Victoria has recorded two new confirmed cases of Murray Valley encephalitis virus and one death.
One of these cases is a woman in her 60s who passed away in February. She was most likely exposed to infected mosquitoes in Greater Bendigo, but also spent time in Swan Hill during her acquisition period, the Victorian Health Department said in a statement today.
The other new case – a man in his 70s – is currently being treated in hospital. He was potentially exposed to infected mosquitoes in the Shire of Campaspe.
The two additional cases bring the number of confirmed Murray Valley encephalitis cases in Victoria to three this mosquito season, with two deaths. There has been one confirmed case of Japanese encephalitis virus in Victoria this season.
The Department of Health is investigating a number of other suspected cases of these infections.
“These additional cases show mosquito-borne viruses are continuing to circulate, especially in northern Victoria. We’ve seen cases of mosquito-borne viruses this season in people visiting the Murray Valley, so we’re taking this opportunity to remind everyone of the importance of protecting themselves from mosquito bites,” said Victoria’s Chief Health Officer, Professor Brett Sutton.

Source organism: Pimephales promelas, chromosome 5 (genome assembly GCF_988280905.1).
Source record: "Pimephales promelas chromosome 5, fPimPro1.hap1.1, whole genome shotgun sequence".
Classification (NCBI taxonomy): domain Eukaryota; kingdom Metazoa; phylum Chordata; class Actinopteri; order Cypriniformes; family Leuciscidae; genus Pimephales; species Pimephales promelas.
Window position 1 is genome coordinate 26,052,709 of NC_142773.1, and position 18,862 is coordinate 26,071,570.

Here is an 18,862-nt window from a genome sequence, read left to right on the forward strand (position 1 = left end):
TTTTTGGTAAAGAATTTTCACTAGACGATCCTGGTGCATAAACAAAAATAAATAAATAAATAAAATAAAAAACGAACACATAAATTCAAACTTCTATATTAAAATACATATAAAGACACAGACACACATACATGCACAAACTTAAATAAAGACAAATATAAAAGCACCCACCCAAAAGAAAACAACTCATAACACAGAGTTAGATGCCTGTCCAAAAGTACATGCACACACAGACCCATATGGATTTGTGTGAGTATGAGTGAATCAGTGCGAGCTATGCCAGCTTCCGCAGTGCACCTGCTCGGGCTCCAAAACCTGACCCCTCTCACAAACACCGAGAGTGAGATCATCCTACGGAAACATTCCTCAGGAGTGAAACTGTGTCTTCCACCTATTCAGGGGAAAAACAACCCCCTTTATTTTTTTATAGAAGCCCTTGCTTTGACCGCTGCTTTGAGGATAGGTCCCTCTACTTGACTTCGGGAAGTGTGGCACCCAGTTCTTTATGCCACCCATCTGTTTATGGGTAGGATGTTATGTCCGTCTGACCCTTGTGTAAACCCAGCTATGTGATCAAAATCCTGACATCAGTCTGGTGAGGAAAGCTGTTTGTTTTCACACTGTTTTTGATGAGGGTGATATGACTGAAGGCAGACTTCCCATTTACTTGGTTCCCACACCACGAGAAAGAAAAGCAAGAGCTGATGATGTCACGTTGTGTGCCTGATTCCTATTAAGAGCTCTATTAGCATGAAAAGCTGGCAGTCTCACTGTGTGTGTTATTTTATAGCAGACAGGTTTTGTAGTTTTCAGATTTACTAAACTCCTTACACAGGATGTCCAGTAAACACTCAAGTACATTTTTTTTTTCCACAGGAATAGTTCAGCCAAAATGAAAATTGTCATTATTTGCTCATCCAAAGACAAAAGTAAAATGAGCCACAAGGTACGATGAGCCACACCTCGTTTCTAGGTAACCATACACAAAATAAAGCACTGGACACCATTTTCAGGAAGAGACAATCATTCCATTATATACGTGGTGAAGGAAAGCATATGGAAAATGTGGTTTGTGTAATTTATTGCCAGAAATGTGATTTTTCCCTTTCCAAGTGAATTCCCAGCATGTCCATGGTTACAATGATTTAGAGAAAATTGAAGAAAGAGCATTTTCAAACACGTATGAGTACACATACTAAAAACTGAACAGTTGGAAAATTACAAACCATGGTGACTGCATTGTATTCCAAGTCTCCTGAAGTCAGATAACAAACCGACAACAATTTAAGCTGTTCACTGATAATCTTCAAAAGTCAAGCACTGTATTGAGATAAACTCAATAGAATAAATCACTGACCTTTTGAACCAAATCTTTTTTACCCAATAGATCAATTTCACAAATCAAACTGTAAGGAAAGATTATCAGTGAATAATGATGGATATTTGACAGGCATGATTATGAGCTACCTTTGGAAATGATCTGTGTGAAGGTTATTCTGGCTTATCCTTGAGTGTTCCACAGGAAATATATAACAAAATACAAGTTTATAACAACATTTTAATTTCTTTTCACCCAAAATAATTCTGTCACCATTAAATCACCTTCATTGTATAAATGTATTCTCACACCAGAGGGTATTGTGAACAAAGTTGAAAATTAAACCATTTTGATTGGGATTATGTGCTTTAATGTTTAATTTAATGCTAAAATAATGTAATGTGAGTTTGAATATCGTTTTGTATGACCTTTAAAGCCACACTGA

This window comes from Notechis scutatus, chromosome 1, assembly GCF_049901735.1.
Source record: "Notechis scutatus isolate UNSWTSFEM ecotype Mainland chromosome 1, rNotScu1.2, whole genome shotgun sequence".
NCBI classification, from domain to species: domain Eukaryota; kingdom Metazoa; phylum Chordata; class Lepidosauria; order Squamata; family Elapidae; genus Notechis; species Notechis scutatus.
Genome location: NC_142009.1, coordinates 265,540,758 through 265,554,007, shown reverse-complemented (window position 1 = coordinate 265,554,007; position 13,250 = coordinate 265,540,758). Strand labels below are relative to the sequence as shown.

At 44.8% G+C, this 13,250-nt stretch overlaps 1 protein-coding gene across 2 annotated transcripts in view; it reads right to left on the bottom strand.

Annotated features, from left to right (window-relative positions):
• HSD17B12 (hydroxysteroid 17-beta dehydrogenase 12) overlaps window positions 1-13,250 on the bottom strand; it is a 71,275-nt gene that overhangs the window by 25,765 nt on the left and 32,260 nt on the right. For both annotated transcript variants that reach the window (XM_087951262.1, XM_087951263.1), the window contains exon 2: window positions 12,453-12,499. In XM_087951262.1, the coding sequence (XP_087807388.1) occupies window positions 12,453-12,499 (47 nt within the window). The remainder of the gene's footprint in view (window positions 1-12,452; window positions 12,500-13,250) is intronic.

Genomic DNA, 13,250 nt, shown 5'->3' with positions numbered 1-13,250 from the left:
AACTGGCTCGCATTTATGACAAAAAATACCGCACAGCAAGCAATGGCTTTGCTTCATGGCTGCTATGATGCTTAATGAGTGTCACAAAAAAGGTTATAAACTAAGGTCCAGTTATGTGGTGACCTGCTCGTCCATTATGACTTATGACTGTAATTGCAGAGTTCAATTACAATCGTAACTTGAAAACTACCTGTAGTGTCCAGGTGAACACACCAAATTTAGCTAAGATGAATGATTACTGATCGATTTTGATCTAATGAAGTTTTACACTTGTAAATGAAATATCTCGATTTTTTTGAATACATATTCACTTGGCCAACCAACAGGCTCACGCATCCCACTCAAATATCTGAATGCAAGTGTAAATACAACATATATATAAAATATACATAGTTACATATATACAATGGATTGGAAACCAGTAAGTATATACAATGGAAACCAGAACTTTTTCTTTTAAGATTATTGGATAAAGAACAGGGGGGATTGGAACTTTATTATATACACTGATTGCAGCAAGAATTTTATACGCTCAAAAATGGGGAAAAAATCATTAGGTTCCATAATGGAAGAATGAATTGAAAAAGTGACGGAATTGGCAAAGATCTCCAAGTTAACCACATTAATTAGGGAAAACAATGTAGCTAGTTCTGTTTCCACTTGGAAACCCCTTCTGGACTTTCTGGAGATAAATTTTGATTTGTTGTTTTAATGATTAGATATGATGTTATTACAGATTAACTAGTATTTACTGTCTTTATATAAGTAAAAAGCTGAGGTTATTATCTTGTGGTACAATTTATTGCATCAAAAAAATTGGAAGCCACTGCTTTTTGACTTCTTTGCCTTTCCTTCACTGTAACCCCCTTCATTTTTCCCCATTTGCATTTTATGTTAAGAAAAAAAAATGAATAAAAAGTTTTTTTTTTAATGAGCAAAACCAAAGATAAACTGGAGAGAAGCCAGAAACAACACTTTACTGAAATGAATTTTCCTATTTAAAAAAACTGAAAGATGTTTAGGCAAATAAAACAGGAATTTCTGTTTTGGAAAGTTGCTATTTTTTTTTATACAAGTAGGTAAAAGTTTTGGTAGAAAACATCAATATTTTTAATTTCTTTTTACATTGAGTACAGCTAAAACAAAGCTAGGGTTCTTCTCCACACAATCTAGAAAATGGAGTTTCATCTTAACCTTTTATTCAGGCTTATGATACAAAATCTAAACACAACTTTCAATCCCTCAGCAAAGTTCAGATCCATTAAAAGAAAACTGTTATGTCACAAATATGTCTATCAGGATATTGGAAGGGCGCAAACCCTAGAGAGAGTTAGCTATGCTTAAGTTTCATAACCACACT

“People can do this by wearing long, loose-fitting, light-coloured clothing, using insect repellents, removing stagnant water around homes or properties, and avoiding the outdoors when mosquitoes are observed, especially at dusk and dawn.”
Murray Valley encephalitis virus and West Nile (Kunjin) virus have been detected in mosquitoes in several LGAs in northern Victoria this mosquito season. Prior to this year, the last human cases of Murray Valley encephalitis were detected in Victoria in 1974.
These viruses can cause a rare but potentially serious infection of the central nervous system and are spread to humans by infected mosquitoes. Symptoms may include fever, headache, nausea, vomiting and muscle aches, although most infected people do not have symptoms. In serious cases, people can develop meningitis or encephalitis – which can be fatal.
“We urge anyone experiencing these symptoms to seek urgent medical care, given the long-term or potentially fatal complications of serious illness,” Professor Sutton said.
The Department of Health provides funding and support to councils in high-risk areas for mosquito-borne diseases to undertake mosquito surveillance and control activities.
Local councils in northern Victoria are continuing their vector control activities to reduce the risk of mosquito-borne diseases.
Additional information about Murray Valley encephalitis is also available on Better Health Channel.